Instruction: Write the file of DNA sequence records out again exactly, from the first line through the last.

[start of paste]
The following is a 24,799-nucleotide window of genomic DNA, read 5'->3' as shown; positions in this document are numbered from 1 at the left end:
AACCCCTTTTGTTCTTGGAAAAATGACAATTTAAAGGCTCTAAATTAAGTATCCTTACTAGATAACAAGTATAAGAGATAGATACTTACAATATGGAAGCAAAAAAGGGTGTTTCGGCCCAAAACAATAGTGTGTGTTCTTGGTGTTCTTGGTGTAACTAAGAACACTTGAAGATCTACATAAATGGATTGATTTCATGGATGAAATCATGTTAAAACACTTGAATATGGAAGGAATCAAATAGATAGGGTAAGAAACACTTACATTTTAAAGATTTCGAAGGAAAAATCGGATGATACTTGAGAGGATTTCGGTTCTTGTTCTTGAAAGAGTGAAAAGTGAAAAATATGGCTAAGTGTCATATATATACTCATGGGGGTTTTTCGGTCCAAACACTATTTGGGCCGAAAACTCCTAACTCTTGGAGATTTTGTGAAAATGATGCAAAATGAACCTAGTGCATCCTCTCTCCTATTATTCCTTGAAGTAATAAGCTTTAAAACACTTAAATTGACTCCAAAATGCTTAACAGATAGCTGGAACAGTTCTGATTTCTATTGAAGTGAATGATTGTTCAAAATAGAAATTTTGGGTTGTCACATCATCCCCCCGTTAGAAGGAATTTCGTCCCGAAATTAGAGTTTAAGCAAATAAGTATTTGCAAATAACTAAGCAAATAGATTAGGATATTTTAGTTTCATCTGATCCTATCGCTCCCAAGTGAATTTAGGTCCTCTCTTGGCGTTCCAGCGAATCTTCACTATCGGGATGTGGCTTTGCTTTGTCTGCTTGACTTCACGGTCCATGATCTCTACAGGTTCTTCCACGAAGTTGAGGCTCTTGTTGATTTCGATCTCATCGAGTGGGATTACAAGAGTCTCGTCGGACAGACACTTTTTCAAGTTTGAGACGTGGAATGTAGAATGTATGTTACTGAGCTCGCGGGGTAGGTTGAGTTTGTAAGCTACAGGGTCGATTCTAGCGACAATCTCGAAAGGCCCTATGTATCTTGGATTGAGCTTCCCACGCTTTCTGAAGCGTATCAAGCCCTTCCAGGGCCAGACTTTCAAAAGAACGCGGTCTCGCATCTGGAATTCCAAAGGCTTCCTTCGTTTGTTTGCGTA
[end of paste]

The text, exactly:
The following is a 24,799-nucleotide window of genomic DNA, read 5'->3' as shown; positions in this document are numbered from 1 at the left end:
AACCCCTTTTGTTCTTGGAAAAATGACAATTTAAAGGCTCTAAATTAAGTATCCTTACTAGATAACAAGTATAAGAGATAGATACTTACAATATGGAAGCAAAAAAGGGTGTTTCGGCCCAAAACAATAGTGTGTGTTCTTGGTGTTCTTGGTGTAACTAAGAACACTTGAAGATCTACATAAATGGATTGATTTCATGGATGAAATCATGTTAAAACACTTGAATATGGAAGGAATCAAATAGATAGGGTAAGAAACACTTACATTTTAAAGATTTCGAAGGAAAAATCGGATGATACTTGAGAGGATTTCGGTTCTTGTTCTTGAAAGAGTGAAAAGTGAAAAATATGGCTAAGTGTCATATATATACTCATGGGGGTTTTTCGGTCCAAACACTATTTGGGCCGAAAACTCCTAACTCTTGGAGATTTTGTGAAAATGATGCAAAATGAACCTAGTGCATCCTCTCTCCTATTATTCCTTGAAGTAATAAGCTTTAAAACACTTAAATTGACTCCAAAATGCTTAACAGATAGCTGGAACAGTTCTGATTTCTATTGAAGTGAATGATTGTTCAAAATAGAAATTTTGGGTTGTCACATCATCCCCCCGTTAGAAGGAATTTCGTCCCGAAATTAGAGTTTAAGCAAATAAGTATTTGCAAATAACTAAGCAAATAGATTAGGATATTTTAGTTTCATCTGATCCTATCGCTCCCAAGTGAATTTAGGTCCTCTCTTGGCGTTCCAGCGAATCTTCACTATCGGGATGTGGCTTTGCTTTGTCTGCTTGACTTCACGGTCCATGATCTCTACAGGTTCTTCCACGAAGTTGAGGCTCTTGTTGATTTCGATCTCATCGAGTGGGATTACAAGAGTCTCGTCGGACAGACACTTTTTCAAGTTTGAGACGTGGAATGTAGAATGTATGTTACTGAGCTCGCGGGGTAGGTTGAGTTTGTAAGCTACAGGGTCGATTCTAGCGACAATCTCGAAAGGCCCTATGTATCTTGGATTGAGCTTCCCACGCTTTCTGAAGCGTATCAAGCCCTTCCAGGGCCAGACTTTCAAAAGAACGCGGTCTCGCATCTGGAATTCCAAAGGCTTCCTTCGTTTGTTTGCGTA